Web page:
It is a truism that sedimentary geologists like bars; some actually study them. In this paper, Ahmed et al. describe the sandy architectural elements that build deltaic deposit in an outcrop of the Cretaceous Ferron Sandstone in Utah. The study evaluates the character of sandy mouth bars and more distal detached bars, and interprets the features in the context of jet-plume concepts. Detached sand bodies are interpreted to be deposited by descending, inertial and hyperpycnal flows, whereas the cross-bedded sands in the upper delta front are interpreted as radial bars reflecting a greater degree of frictional deceleration. Shallow terminal distributary channels lie in the uppermost delta front topset. Aside from the concepts, the characterizations of grain size variation and shale dimensions provide data potentially useful for fluid flow modeling of analog subsurface reservoirs.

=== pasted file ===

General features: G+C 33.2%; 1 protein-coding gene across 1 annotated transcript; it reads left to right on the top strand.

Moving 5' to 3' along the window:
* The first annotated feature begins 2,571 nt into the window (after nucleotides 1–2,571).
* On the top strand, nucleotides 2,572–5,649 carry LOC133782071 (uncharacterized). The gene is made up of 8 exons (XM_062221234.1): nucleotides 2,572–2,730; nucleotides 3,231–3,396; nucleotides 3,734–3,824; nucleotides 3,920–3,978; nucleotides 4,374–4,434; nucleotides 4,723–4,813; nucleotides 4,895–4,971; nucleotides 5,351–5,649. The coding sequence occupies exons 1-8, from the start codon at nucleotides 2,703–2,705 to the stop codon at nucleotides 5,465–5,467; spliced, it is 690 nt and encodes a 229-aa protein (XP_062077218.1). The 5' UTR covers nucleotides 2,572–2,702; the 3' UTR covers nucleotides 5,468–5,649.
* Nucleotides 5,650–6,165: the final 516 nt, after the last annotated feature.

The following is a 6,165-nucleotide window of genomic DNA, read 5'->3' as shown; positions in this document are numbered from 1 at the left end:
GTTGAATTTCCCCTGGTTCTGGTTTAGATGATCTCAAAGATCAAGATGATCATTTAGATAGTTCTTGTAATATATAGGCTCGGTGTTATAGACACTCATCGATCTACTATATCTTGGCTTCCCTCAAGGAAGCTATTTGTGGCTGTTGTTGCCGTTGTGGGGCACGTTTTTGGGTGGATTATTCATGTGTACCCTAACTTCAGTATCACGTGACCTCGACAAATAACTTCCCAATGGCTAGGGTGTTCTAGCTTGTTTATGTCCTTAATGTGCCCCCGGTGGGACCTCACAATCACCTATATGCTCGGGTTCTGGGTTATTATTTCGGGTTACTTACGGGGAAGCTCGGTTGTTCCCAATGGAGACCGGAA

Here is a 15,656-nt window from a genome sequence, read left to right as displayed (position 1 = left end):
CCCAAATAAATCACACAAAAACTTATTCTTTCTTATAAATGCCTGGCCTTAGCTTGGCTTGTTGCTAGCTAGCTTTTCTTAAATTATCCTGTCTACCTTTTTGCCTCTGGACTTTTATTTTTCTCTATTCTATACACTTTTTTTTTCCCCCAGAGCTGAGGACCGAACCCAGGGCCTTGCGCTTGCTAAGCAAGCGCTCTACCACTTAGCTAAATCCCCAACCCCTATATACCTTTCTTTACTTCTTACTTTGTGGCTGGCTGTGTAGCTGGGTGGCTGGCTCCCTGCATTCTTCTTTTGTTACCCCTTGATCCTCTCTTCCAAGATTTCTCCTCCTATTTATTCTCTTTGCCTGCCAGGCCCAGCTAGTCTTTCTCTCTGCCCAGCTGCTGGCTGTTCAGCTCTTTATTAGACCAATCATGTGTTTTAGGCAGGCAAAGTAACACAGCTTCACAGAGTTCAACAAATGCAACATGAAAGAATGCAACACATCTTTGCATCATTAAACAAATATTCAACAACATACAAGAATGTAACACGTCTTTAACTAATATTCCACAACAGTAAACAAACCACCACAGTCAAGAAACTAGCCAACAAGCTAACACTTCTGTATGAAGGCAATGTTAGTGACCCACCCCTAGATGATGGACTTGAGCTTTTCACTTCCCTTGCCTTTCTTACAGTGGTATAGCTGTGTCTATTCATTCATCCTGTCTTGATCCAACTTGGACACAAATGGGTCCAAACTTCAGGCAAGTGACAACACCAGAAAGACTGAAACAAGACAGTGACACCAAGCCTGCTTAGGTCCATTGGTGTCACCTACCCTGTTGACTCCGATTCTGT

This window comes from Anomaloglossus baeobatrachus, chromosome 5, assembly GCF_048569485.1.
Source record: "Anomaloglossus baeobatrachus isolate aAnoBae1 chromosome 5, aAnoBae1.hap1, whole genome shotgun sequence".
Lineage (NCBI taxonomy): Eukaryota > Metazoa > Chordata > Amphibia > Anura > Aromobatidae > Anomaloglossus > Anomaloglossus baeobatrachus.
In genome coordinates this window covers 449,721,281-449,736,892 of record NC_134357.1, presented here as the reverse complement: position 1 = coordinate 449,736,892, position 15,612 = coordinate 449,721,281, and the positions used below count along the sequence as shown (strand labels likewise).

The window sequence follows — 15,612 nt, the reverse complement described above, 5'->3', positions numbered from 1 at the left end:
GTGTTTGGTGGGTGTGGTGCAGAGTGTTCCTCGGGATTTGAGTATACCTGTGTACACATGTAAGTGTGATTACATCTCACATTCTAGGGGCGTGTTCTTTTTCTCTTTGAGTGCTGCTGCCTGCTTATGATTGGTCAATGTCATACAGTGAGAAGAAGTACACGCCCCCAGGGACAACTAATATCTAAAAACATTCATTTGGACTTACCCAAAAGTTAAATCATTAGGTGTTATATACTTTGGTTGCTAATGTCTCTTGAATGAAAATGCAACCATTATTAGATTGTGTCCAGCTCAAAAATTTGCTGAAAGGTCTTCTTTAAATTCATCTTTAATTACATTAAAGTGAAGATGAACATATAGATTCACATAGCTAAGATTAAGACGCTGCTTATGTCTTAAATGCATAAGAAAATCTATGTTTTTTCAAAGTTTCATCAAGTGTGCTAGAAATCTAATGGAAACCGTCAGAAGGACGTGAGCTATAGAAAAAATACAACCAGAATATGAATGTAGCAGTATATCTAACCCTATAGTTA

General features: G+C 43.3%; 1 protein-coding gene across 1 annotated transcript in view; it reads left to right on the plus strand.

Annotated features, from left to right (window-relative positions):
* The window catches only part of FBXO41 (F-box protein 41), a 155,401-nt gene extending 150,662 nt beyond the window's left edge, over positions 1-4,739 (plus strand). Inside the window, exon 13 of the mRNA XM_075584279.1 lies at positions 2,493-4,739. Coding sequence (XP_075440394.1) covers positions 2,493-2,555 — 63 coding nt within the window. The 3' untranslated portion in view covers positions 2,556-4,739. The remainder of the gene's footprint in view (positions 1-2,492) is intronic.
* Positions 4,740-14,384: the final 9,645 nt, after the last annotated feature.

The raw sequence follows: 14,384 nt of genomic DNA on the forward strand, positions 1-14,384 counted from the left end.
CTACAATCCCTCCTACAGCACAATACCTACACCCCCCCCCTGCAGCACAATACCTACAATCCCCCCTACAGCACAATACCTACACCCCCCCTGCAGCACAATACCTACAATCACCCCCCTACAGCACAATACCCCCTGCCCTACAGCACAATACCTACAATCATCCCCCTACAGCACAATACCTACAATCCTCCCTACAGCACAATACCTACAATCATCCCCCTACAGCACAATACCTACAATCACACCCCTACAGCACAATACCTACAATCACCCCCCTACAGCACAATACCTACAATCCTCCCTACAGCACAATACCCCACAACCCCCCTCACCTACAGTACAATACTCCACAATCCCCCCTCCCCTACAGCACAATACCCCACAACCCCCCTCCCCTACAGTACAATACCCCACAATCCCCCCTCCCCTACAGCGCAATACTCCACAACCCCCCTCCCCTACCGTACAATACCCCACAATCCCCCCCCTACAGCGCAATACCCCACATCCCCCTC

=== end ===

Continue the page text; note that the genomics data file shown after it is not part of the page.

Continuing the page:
Facies architecture and stratigraphic evolution of ariver-dominated delta front, Turonian Ferron Sandstone, Utah, U.S.A. by Sumiyyah Ahmed, Janok P. Bhattacharya, Daniel E. Garza, and Yangyang Li